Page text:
Simple and Patient-friendly

Now, researchers from TAU have developed a third option, which is easy-to-use, quick and simple, and apparently no less effective than psychiatric drugs. Moreover, since the treatment is highly patient-friendly, a much lower dropout rate may be expected.

In the clinical trial, 105 Israeli adults with social anxiety disorder were assigned into three groups: one group was treated with SSRI drugs, in this case Cipralex; a second group was treated with GC-MART; and a control group. After ten 30-minute training sessions, about 50% of the patients provided with the new therapy demonstrated significant improvement in their symptoms – a result similar to the outcome reported for patients who took Cipralex.


“With efficacy similar to that of an existing first line drug treatment, the new treatment does not require the patient to take medications regularly. The new treatment is simple and patient friendly.” Prof. Yair Bar-Haim


“The therapy we developed is based on eye-tracking combined with a musical reward,” explains Prof. Bar-Haim. “The patients choose the music they would like to hear – Israeli, classical, hip hop, etc., and is shown a simulation of a crowd on a computer screen. Usually, individuals with social anxiety disorder tend to dwell on scowling or threatening facial expressions, quickly picking them out and unable to look away. Consequently, they often interpret the crowd or social situations as hostile, negative, or critical. People without social anxiety disorder, on the other hand, prefer to focus on positive or neutral faces in a crowd. In the new therapy, the music chosen by the patient provides positive feedback for a normal focus of attention on facial expressions in the crowd presented on the screen. Gradually, through training, patients’ biased attention is normalized, and symptoms recede. All participants in our trial underwent a comprehensive clinical assessment both before and after the treatment and were also asked to report on the symptoms and their severity. Results indicated that the new treatment significantly reduced symptoms of social anxiety, with an efficacy that is similar to that of SSRI drugs.”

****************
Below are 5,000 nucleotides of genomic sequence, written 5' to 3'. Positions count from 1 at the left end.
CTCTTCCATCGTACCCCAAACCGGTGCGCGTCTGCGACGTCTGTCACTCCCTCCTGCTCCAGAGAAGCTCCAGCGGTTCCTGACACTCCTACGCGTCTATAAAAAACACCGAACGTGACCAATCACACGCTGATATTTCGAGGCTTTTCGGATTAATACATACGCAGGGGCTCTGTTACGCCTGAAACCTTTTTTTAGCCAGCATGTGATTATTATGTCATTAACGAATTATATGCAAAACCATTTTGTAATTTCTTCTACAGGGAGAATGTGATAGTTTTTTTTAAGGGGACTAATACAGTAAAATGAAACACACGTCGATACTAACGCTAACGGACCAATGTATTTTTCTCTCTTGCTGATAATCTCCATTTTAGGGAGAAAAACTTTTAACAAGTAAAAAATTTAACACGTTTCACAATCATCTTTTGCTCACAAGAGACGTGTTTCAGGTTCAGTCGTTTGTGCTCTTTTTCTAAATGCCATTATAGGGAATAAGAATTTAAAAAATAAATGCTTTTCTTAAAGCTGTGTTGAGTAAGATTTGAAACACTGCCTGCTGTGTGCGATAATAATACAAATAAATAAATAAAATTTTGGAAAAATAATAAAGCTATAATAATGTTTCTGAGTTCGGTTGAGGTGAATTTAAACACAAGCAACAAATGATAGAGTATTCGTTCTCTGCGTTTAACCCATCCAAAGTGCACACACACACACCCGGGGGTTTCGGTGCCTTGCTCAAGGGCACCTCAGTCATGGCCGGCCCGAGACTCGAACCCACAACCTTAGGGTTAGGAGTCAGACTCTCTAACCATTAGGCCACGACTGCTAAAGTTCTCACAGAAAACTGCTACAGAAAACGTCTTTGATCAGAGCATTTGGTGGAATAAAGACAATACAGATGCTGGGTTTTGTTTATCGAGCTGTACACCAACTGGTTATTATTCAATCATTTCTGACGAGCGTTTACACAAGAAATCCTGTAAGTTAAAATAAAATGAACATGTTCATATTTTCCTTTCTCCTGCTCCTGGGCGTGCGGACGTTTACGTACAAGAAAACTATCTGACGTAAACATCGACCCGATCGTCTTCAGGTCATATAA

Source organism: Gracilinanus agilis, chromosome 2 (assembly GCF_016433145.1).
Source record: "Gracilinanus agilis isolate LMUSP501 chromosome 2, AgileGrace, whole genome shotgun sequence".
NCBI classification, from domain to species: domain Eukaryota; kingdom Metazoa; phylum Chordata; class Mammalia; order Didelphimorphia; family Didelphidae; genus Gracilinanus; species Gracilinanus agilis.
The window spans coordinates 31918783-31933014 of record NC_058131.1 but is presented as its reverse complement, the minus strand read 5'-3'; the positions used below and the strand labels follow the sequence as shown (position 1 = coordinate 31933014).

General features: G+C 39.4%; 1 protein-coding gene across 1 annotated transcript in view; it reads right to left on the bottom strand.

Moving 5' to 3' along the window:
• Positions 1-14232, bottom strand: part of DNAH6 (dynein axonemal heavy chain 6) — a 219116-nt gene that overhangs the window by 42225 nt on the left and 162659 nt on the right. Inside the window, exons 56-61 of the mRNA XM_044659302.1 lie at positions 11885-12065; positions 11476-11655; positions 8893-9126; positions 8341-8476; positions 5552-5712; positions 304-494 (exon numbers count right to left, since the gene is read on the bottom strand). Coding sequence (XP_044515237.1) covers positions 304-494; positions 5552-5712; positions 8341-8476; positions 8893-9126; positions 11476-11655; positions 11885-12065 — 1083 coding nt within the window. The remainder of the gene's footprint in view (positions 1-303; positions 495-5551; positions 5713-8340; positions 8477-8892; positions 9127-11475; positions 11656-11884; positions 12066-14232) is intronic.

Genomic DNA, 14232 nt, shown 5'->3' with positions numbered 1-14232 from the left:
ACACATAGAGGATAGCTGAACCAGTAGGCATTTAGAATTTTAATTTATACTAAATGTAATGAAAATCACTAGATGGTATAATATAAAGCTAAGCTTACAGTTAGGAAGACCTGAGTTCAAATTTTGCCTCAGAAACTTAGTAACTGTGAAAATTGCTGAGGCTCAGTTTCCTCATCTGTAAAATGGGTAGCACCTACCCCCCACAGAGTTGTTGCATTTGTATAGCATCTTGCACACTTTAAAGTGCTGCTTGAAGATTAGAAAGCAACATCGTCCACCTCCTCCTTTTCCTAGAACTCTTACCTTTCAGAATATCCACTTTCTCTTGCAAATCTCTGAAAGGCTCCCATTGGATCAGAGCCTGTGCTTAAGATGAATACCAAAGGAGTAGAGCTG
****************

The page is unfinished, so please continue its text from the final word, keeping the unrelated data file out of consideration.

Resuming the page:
“Our findings are encouraging for both therapists and patients. With efficacy similar to that of an existing first line drug treatment, the new treatment does not require the patient to take medications regularly. The new treatment is simple and patient friendly. It does not necessitate the prolonged intervention of a highly skilled psychologist, but rather interaction with social images on a screen, and therefore potentially offers accessible, effective, and convenient treatment for social anxiety disorder,” concludes Prof. Bar-Haim.